True German unity proves elusive

BERLIN — Most Berliners adore their city and are proud that this former symbol of East-West division has become a modern and united capital, as well as one of the world’s most visited places. But 20 years after the wall dividing Berlin fell, the country is still not nearly as unified as the capital, many Berliners and other Germans say.

“We all underestimated the challenges,” said Friedrich Merz, a former member of parliament from Chancellor Angela Merkel’s ruling Christian Democratic Union and now chairman of Atlantic Bridge, a nonprofit organization. “It takes much longer to unify a country.”

Political analysts, economists and ordinary Germans point to the rapidity of communism’s fall, the legacy of state ownership and mistakes made at different stages of the reunification process as reasons why parts of eastern Germany remain underdeveloped and are still losing people to the West…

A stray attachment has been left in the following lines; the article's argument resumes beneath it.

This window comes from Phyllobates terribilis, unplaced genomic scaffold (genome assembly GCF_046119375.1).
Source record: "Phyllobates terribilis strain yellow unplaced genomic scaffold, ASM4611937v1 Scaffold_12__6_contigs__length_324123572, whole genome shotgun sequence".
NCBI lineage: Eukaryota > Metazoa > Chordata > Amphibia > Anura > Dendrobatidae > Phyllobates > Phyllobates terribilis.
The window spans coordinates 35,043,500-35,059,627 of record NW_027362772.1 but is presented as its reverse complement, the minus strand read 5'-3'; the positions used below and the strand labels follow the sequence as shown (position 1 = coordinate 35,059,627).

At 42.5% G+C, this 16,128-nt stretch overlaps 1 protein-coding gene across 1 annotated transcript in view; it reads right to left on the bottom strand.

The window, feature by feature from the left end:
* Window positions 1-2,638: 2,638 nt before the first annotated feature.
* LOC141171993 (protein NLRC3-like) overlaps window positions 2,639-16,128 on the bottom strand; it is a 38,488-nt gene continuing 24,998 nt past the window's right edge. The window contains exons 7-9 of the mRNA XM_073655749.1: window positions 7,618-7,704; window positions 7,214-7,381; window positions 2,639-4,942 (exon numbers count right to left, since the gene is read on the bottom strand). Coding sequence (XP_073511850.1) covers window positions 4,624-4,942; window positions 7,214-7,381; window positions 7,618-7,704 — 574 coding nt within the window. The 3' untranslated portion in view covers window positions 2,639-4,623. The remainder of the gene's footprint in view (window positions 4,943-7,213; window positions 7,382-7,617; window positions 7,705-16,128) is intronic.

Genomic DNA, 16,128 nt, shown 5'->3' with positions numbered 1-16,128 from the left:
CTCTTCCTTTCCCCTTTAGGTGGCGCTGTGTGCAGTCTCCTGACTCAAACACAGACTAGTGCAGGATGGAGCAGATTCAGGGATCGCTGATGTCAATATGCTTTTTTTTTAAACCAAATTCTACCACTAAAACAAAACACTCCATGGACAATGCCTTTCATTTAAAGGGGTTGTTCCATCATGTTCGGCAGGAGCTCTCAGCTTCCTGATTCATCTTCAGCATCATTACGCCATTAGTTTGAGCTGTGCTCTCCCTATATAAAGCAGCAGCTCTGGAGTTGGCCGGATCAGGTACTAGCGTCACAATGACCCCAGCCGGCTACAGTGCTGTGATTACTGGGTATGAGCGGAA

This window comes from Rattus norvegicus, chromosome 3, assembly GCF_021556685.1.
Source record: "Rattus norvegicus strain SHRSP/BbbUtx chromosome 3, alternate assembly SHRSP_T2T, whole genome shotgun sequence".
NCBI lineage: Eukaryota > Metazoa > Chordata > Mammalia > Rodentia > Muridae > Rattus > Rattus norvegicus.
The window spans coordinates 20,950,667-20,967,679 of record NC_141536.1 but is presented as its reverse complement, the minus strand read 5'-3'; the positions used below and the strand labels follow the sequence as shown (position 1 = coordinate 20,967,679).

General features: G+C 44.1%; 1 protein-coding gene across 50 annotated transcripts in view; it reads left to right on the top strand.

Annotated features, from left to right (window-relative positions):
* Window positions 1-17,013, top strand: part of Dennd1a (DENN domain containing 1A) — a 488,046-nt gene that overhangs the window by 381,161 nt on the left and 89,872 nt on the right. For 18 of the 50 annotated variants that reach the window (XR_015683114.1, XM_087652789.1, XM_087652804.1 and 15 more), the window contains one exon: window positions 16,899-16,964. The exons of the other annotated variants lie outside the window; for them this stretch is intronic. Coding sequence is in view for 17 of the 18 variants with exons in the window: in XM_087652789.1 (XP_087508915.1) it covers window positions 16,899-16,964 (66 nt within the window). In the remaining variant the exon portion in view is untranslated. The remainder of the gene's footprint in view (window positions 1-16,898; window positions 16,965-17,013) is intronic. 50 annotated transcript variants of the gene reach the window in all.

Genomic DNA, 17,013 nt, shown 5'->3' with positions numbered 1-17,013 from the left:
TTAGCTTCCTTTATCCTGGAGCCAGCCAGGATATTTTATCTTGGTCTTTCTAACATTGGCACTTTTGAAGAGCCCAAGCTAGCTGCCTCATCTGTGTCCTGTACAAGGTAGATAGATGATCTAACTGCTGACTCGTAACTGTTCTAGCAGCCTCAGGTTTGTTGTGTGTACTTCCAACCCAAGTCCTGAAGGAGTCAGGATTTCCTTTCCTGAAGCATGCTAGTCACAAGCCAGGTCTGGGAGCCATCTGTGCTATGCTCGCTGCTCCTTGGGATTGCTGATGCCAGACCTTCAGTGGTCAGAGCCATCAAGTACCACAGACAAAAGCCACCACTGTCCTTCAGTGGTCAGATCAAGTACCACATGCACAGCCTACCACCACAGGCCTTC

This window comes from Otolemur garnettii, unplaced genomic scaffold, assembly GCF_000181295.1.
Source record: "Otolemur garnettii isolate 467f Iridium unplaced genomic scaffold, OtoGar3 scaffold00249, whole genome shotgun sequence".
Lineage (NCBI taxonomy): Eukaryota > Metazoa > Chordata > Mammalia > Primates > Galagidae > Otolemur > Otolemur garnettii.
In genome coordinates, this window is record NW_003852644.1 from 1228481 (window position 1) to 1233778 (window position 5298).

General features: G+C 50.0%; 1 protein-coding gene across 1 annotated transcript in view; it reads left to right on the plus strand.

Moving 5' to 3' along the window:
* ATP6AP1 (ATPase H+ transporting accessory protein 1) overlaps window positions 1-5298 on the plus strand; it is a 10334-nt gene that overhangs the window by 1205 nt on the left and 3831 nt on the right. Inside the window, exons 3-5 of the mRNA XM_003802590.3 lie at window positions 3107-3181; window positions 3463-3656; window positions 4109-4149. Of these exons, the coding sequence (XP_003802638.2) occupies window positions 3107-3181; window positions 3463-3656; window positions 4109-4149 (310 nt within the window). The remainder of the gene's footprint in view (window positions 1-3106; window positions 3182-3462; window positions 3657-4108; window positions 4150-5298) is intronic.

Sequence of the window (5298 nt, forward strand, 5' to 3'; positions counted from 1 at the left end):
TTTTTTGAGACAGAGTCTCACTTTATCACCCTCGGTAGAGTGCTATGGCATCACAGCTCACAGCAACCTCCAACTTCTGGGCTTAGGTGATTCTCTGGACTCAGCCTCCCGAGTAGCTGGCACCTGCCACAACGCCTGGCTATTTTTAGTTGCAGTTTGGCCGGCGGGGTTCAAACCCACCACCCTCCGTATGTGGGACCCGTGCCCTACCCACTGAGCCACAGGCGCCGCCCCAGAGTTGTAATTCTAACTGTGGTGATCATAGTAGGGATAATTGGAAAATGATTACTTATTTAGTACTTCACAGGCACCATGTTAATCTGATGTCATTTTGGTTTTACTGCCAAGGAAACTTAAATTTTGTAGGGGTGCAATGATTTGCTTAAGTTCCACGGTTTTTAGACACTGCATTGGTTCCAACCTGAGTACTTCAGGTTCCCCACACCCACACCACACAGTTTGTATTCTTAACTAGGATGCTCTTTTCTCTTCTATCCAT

Poland embraces past and moves ahead

KRAKOW, Poland — A black Trabant pulled up in front of the Sheraton hotel and its driver helped passengers out of the boxy, cut-rate car that remains a symbol of communism two decades after its collapse.

The “communist tour” of Krakow was over. The 23-year-old guide, Eryk Grasela, had taken a Washington Times reporter and photographer to Nowa Huta, a suburb built in the 1950s as a “model communist city” and counterpoint to “bourgeois” old Krakow, long known as Poland’s cultural capital.

While other former communist countries have tried to erase many Cold War memories since they became democracies in 1989, Poland has embraced its past, made the best of it and moved on. Today, Poles seem more satisfied with their lives than many others in the region…